McKinsey x Huang Tao from Lily&Beauty Special Interview: Holy Grail for Brands under State of New Me

When the era of “data dividend ” is going away, how can brands, especially those in beauty industry, grasp new opportunities and embrace new challenges? Recently, Dr. Xia Chen’an, McKinsey’s Global Managing Partner and Head of High Tech and Internet Practice in China Dr. Xia Chen’an , had a conversation with Mr. Huang Tao, Chairman and General Manager of Lily&Beauty. And the following profound insights are provided by them.

The annual “Double 11” Chinese Shopping Carnival officially kicked off this week. As early as late October this year, the e-commerce industry has been preparing for the exciting carnival. The “Double 11” carnival, with a history of 12 years, is a great annual event for e-commerce, and it has witnessed the rise and transformation of industry giants. It gave hopes to and facilitated the growth of many merchants and embodied unforgettable memories of a generation of consumers.

When the era of “data dividend ” is going away, how can brands, especially those in beauty industry, grasp new opportunities and embrace new challenges? Recently, Dr. Xia Chen’an, McKinsey’s Global Managing Partner and Head of High Tech and Internet Practice in China Dr. Xia Chen’an , had a conversation with Mr. Huang Tao, Chairman and General Manager of Lily&Beauty. And the following profound insights are provided by them.

  • New channels keep emerging. Without brand equity, no answer could one get in any channel.
  • Identical products provide the prerequisite for everything.
  • Channel dividend, media dividend are sometimes a curse. When the dividend in your hand begins to fade away, you would try to maintain its scale and the profits making from it in desperation rather than concentrating on product itself.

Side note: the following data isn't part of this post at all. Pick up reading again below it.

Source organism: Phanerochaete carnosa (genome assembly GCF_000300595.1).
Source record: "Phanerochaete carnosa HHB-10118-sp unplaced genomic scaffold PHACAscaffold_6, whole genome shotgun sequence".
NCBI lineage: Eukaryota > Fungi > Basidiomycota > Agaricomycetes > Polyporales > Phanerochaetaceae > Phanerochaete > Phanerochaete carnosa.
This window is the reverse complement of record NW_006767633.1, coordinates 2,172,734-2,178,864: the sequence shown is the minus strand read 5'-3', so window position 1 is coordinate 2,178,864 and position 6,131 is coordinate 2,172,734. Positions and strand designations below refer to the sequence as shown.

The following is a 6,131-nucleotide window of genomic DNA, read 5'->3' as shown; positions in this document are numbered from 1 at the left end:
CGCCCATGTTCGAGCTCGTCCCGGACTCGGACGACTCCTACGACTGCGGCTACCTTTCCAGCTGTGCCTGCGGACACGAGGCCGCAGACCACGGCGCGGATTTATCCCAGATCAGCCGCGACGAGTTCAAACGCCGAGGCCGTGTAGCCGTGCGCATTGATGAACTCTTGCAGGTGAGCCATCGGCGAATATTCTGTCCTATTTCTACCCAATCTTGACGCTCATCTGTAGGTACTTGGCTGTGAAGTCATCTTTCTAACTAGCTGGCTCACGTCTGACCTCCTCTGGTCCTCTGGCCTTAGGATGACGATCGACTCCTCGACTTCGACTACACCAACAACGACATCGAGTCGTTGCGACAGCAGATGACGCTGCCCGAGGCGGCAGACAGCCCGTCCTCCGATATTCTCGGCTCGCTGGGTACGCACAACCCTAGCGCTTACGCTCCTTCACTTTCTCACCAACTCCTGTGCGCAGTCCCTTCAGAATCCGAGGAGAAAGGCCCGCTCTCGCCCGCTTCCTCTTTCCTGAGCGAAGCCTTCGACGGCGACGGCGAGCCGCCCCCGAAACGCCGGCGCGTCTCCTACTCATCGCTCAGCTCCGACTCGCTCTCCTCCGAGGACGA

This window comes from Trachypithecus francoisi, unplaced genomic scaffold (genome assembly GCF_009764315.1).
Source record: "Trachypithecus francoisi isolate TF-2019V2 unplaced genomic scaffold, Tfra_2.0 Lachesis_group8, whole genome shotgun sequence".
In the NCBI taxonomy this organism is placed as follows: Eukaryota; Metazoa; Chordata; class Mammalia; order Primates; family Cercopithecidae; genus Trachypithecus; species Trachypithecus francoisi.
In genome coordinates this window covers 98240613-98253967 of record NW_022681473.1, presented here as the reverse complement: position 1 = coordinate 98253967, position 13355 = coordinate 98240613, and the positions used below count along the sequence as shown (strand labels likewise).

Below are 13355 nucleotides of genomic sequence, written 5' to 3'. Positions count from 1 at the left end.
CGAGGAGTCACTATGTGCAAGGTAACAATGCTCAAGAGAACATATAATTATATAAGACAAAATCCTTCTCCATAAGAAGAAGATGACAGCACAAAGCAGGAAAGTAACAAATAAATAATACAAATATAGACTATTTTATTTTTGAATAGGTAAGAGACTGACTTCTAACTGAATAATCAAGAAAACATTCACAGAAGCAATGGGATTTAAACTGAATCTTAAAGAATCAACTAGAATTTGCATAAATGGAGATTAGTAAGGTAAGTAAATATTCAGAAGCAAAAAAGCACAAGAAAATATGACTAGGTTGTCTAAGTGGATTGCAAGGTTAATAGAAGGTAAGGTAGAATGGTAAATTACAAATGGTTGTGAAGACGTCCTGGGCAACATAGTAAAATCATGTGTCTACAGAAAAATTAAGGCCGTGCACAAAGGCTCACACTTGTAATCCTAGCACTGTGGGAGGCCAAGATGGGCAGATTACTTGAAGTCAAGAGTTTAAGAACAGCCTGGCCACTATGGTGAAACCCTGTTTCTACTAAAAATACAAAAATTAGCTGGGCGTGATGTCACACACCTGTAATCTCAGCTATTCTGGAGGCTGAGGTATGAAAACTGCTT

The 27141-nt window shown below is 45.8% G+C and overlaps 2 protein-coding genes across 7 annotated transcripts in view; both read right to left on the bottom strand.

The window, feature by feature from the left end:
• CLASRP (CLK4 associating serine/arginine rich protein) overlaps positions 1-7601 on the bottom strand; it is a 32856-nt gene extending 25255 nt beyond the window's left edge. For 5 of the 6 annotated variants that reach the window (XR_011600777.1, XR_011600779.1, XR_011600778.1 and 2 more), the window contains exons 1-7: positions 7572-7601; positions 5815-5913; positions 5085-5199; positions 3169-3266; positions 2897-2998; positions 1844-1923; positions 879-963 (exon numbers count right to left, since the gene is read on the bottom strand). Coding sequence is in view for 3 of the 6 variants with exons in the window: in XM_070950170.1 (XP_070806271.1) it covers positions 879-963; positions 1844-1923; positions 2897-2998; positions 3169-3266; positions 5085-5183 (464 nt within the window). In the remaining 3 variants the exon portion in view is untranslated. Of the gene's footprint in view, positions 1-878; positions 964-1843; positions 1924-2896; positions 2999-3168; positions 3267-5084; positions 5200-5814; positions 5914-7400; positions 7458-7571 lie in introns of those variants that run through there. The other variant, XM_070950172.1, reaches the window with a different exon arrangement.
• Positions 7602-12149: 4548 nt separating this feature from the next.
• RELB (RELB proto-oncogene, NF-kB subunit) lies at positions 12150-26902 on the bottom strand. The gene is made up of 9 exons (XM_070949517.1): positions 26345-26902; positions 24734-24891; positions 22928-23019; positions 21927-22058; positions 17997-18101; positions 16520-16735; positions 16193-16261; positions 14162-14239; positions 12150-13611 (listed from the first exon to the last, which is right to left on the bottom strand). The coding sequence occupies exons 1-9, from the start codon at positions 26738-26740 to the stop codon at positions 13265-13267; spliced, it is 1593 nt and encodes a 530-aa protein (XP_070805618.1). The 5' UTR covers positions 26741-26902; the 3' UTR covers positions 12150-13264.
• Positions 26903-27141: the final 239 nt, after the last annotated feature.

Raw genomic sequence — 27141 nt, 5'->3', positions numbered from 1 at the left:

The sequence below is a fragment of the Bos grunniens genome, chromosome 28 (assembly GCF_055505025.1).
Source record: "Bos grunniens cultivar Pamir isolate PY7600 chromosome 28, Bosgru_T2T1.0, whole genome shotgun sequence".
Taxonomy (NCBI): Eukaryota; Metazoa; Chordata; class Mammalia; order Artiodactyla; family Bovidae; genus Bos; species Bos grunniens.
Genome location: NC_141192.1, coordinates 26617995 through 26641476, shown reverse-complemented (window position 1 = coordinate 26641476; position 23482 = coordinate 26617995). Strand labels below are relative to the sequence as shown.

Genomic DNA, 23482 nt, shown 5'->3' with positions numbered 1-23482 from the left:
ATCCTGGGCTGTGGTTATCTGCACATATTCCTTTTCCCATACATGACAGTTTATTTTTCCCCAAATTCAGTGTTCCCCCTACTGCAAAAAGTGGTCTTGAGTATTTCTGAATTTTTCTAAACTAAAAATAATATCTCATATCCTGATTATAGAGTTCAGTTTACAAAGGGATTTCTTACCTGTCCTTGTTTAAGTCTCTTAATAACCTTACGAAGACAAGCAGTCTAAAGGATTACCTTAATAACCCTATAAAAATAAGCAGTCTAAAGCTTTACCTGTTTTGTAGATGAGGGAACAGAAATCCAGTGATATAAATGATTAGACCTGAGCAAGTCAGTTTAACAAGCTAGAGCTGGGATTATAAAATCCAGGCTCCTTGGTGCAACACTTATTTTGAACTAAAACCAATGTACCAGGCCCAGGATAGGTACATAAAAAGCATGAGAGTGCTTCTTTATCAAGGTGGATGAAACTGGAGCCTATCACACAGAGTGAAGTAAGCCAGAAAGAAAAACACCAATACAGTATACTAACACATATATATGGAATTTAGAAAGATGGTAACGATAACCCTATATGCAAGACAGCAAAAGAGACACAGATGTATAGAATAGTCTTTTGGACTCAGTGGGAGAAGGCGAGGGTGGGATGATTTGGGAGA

• When the market changes dramatically, a brand should not only have distinct product identity, but also possess a instant iteration mechanism.
  • If one side, no matter it is the supply-chain, the brand or the selling side, could make the cake bigger, then all the three sides would tend to divide the work; if no, it will be easy for them to fall into involution.

This article presents the full content of the interview in text format.

Part 1: Upholding long-termism in the era of revolution

Xia Chen’an: From last year on, significant changes were seen in the platforms, the brands and even the whole industry. As a senior e-merchant that has been operating in the industry for many years, could you share your observation with us?

Huang Tao: In general, everyone can feel that operating a business is getting harder and harder and various comments from the operators gave proofs to that. We should figure out what is the driven-force behind it.

Firstly, China’s demographic structure has reached an inflection point. After the generation Y and generation Z, it is estimated that there would be no drastic increase in the number of purchasers buying online. That is to say, the demographic dividend has peaked.

Secondly, after years of increasing of consumers’ consuming capability, the total amount of money consumers currently spends online, or the consumption level of people, is not likely to bear any significant growth.